Rural Surveillance

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Here is a fascinating Facebook post by one of Australia’s great rural surveillance investigators based in Victoria. It gives some excellent insight into the challenges of working rural. This lady is a real character and we love reading her posts.  We obtained her permission to share this post with you all. We’re sure city slickers will be enthralled.

FB Post – June 26, 2015

What are the chances? I arrive at my very rural location and there’s a suspiciously looking parked car parked up the road. So I wait a few hours and drive up to it and knock on the window. “working are we?”  “Just waiting on the local”…. they reply. “Me too”….after we do the dance and feel each other out, turns out we are on the same job. Same job…..different clients ……hmmmmmm so I say “this could get interesting” lol.

Question from a fellow investigator: “So what is your trade secret for setting up a good surveillance spot on a rural road, flat land, no trees???”

Investigator’s response: There’s so many aspects and tools needed when working rural Debbie. The first thing to have; a convincing story to be in the area. Bird watching is lame. Don’t ever use it. We country folk are smarter than that. I have car magnets adverting land studies. Anything agriculture-related will pass the test of an interrogating farmer. 2) Know what you’re talking about when you have to talk. I grew up on farms, and worked Agriculture until 7 years ago, so I know about pesticides and red legged earth mites. When all else fails, and I’m out of my element, I use the student study pretext. And I ask all the questions. Farmers love to talk about their crops. Or I’ll say I’m looking for field mice or doing a mouse/spider study. Again, know what you’re talking about with spiders. People are so fascinated by a chick who’s hunting deadly spiders for research. Car magnets just back up your story. Number 3. LUCK and timing. You really only get one shot if you’re going in close to a farm address. You can park 5 kms away and they see you. That’s when I use my ‘Go hard and then go home, because you cant go back tactic’ LOL. And finally, there’s the ‘obtain the rego (if you’re lucky) and study the claimant. Then wait at the closest town tactic.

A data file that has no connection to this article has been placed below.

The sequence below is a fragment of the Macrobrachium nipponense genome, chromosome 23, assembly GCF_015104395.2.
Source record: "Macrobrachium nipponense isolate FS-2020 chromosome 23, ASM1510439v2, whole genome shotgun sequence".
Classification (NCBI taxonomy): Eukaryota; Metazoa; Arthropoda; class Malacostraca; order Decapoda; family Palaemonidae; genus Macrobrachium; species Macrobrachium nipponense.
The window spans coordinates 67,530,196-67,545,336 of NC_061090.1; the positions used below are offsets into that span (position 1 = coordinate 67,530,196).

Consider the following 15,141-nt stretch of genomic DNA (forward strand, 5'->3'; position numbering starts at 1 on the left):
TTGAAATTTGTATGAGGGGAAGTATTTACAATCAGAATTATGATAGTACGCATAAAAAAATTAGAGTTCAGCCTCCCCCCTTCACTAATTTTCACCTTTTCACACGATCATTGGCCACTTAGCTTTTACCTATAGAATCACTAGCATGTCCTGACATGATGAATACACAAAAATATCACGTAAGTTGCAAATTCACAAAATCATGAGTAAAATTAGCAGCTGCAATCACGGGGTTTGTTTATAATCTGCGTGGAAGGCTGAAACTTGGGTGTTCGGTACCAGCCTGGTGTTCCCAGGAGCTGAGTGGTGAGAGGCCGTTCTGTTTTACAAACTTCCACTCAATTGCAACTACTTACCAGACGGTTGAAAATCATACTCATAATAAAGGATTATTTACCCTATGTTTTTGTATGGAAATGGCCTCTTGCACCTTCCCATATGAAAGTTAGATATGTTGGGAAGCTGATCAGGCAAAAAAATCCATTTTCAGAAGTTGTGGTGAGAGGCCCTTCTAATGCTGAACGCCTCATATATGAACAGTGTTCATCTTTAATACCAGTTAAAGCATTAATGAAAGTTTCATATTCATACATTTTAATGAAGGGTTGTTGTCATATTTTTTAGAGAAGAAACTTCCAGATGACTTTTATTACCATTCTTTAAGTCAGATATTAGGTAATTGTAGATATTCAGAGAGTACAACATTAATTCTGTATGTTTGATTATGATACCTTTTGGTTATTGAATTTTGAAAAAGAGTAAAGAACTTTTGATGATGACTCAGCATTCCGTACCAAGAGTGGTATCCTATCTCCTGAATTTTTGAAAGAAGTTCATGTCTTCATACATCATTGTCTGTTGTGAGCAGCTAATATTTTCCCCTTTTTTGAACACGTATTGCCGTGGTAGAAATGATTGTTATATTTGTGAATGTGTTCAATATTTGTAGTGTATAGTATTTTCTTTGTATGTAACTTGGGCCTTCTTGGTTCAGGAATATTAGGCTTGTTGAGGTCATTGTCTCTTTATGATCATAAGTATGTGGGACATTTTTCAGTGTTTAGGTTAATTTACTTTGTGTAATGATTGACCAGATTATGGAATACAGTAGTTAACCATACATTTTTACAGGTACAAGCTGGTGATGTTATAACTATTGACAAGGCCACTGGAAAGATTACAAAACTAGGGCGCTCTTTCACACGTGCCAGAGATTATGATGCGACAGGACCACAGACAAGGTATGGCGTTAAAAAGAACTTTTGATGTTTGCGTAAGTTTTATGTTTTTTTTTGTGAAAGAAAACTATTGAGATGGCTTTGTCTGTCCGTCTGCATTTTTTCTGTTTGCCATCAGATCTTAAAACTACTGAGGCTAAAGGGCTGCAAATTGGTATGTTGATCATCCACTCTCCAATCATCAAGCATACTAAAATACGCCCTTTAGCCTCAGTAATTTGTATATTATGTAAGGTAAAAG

This is how my day starts.

1) Make up a reason to be there. Make it good because all farmers talk on walkie talkies. If one knows you’re there, they all know you’re there. Make gossip your friend.

2) Get the reg. If there’s action, Oops! my car breaks down there and then. Gives me an hour at least. If not, move away to a main road.

3) Wait in the most obvious town destination and cross your fingers.

Of course, none of this works if you don’t get a fix on the claimant’s personality. So I have to break it down again. Farmers are early birds. They only go to town once, maybe twice, a week. Maybe women might go 3 times if I’m lucky. So shopping days are always good. County shops don’t open until 9am, so hope that number 2 works for you between 7am and 9am. If there’s kids, get a fix on what school they might go to. Are there buses or does mum have to drop them off? Then one can simply wait at the school instead of risking a high exposure follow straight off the bat. Country kids actually drive on the dirt roads unaccompanied by adults at 12 years old to the bus stops here. Dad gives them an old bomb to drive, so don’t park near those spots.